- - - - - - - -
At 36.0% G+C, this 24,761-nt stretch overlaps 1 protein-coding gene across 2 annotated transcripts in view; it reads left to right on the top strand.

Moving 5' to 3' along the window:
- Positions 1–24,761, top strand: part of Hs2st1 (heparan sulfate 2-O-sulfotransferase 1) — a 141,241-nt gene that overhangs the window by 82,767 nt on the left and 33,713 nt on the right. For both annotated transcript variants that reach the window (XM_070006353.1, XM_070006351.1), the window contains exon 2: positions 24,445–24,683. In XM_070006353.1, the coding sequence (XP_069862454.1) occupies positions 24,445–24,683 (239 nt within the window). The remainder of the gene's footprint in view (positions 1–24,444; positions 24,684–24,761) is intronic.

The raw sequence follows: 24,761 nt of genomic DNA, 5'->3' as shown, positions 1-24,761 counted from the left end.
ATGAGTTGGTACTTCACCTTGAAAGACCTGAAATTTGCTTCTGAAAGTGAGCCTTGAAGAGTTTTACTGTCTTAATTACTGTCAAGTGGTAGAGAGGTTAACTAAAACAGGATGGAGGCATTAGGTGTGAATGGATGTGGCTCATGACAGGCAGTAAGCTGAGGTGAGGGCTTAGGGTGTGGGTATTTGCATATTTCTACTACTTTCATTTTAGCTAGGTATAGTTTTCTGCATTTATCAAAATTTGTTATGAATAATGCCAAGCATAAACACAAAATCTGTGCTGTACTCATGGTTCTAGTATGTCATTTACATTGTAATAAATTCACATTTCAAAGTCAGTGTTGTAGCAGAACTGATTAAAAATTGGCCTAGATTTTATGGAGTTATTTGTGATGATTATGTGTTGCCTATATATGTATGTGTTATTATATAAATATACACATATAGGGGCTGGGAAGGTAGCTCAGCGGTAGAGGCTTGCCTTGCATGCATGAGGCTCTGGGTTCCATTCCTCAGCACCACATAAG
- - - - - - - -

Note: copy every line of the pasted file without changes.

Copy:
At 36.0% G+C, this 24,761-nt stretch overlaps 1 protein-coding gene across 2 annotated transcripts in view; it reads left to right on the top strand.

Moving 5' to 3' along the window:
- Positions 1–24,761, top strand: part of Hs2st1 (heparan sulfate 2-O-sulfotransferase 1) — a 141,241-nt gene that overhangs the window by 82,767 nt on the left and 33,713 nt on the right. For both annotated transcript variants that reach the window (XM_070006353.1, XM_070006351.1), the window contains exon 2: positions 24,445–24,683. In XM_070006353.1, the coding sequence (XP_069862454.1) occupies positions 24,445–24,683 (239 nt within the window). The remainder of the gene's footprint in view (positions 1–24,444; positions 24,684–24,761) is intronic.

The raw sequence follows: 24,761 nt of genomic DNA, 5'->3' as shown, positions 1-24,761 counted from the left end.
ATGAGTTGGTACTTCACCTTGAAAGACCTGAAATTTGCTTCTGAAAGTGAGCCTTGAAGAGTTTTACTGTCTTAATTACTGTCAAGTGGTAGAGAGGTTAACTAAAACAGGATGGAGGCATTAGGTGTGAATGGATGTGGCTCATGACAGGCAGTAAGCTGAGGTGAGGGCTTAGGGTGTGGGTATTTGCATATTTCTACTACTTTCATTTTAGCTAGGTATAGTTTTCTGCATTTATCAAAATTTGTTATGAATAATGCCAAGCATAAACACAAAATCTGTGCTGTACTCATGGTTCTAGTATGTCATTTACATTGTAATAAATTCACATTTCAAAGTCAGTGTTGTAGCAGAACTGATTAAAAATTGGCCTAGATTTTATGGAGTTATTTGTGATGATTATGTGTTGCCTATATATGTATGTGTTATTATATAAATATACACATATAGGGGCTGGGAAGGTAGCTCAGCGGTAGAGGCTTGCCTTGCATGCATGAGGCTCTGGGTTCCATTCCTCAGCACCACATAAG